Hermanus is one of the twelve best whale watching destinations in the world according to the World Wildlife Fund (although we believe it is the Whale Capital of the World). This makes the village a favourite holiday destination for both local and overseas visitors. As the whale migration season is coming to an end, tourism in Hermanus is just starting to pick up again during the current level of lockdown due to the Covid-19 pandemic and with the borders slowly opening, tourists from abroad will hopefully soon start streaming to our shores again.
Walker Bay is famous for being the breeding grounds for the Southern Right Whales, travelling all the way from their feeding grounds around Antarctica. According to marine environmentalist, Noel Ashton, the South African coastline provides an ideal playground for over half of the world’s species of whales and dolphins due to the two oceanic system supporting so many different life forms.
Although it was believed that the whales feed in the Northern hemisphere waters and only come here for birthing and (a process called feast and famine), in recent years Humpback whales had been seen feeding off Cape Columbine, near Paternoster in early summer, where food is in abundance. Read about and look at amazing aerial pictures of the 2019 migration of humpbacks here.
Species of Whales Visiting Walker Bay
Other than the Southern Right Whale, Humpbacks and Bryde’s Whales are also found visiting Walker Bay. The bay has a few residential whales which are seen infrequently right through the year.
Hermanus’ Whale Season
The best time to come to Hermanus to see whales is between June and November, with September being the ideal time. The annual Whale Festival is normally held on the last weekend of September. Other related festivals around the time is the Kalfiefees (translation: calve’s feast) in Onrus and the Flower Show (normally the weekend before the Whale Festival).
How to Watch our Celebs
Hermanus has whale watching boats which take visitors to experience the whales up close and personal. For visitors on a tighter budget or for those preferring not going on boats, the good news is that they are visible from the promenade, with Gearing’s Point, the Old Harbour (in the CBD-area) and Siever’s Punt, popular places to watch from. Hermanus’ own whale crier could be found on busy days, blowing on his kelp horn when a whale is observed.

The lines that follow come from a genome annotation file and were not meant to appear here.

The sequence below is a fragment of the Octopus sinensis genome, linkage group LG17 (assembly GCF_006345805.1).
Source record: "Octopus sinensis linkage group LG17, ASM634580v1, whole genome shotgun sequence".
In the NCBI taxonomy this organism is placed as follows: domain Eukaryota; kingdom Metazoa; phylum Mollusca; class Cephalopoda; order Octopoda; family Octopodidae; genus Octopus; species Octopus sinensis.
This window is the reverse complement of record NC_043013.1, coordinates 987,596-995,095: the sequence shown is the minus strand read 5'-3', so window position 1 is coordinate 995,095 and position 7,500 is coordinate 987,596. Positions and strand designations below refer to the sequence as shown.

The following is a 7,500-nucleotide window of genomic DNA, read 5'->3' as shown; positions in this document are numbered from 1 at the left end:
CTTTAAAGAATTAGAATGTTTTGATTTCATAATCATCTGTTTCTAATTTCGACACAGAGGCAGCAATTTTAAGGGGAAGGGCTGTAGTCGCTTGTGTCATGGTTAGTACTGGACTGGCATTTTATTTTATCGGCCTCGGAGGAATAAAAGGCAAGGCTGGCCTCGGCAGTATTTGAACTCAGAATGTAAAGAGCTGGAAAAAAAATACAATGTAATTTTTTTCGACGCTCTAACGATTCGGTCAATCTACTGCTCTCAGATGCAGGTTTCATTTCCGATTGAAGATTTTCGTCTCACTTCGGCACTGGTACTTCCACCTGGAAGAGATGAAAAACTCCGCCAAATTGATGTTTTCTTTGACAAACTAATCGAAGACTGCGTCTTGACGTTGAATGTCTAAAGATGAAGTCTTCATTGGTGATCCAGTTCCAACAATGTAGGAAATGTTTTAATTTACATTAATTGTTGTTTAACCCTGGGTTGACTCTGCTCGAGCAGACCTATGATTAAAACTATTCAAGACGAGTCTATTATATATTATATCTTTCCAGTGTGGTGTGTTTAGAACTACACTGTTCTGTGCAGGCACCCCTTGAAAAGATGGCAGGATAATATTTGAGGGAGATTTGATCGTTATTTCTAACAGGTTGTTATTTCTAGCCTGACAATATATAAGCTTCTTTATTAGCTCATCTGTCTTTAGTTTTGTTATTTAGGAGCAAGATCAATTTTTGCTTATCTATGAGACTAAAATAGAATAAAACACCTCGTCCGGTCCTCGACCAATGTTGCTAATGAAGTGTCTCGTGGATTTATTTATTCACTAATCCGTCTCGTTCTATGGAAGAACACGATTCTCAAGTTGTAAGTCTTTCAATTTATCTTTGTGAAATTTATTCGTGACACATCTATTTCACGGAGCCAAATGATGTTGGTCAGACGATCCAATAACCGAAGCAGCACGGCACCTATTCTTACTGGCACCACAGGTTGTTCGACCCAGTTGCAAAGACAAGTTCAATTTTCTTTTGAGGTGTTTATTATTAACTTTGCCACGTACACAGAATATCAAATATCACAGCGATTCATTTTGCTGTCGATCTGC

What to pack when visiting Hermanus to do Whale Watching
Although springs shows its warmth in the rest of South Africa, Hermanus can see some of the coldest days during September and October, with rainy and windy days sandwiched in between beautiful wind-still days. So, if you plan to visit, please remember to:
- Make sure to pack some warm clothes for cold weather and layer when getting clothed in the morning.
- With the cool sea breeze almost a constant, carry a jacket and beanie when going out.
- Bringing good binoculars will ensure a great viewing experience.
- Although cell phone cameras are incredibly good these days, bring your DSLR or a good smaller camera. If going on a boat, you will be able to take close by photos of whales, but from the shore you will need a camera with a good zoom ability.
- Good walking shoes is a must for going ‘whale hunting’ from spot to spot to get good pictures.
Interesting Whale Facts
- The Southern Right is one of three species classified as ‘baleen’ whale. They are black with brownish bonnets, with parasite crustaceans attaching themselves to the whale’s body.
- Whales normally give birth to only one calf, although they may carry up to seven foetuses.
- The gestation period is about 12 months.
- Calves are born between June and September in the bay, making a visit to Hermanus and surroundings during this time quite rewarding.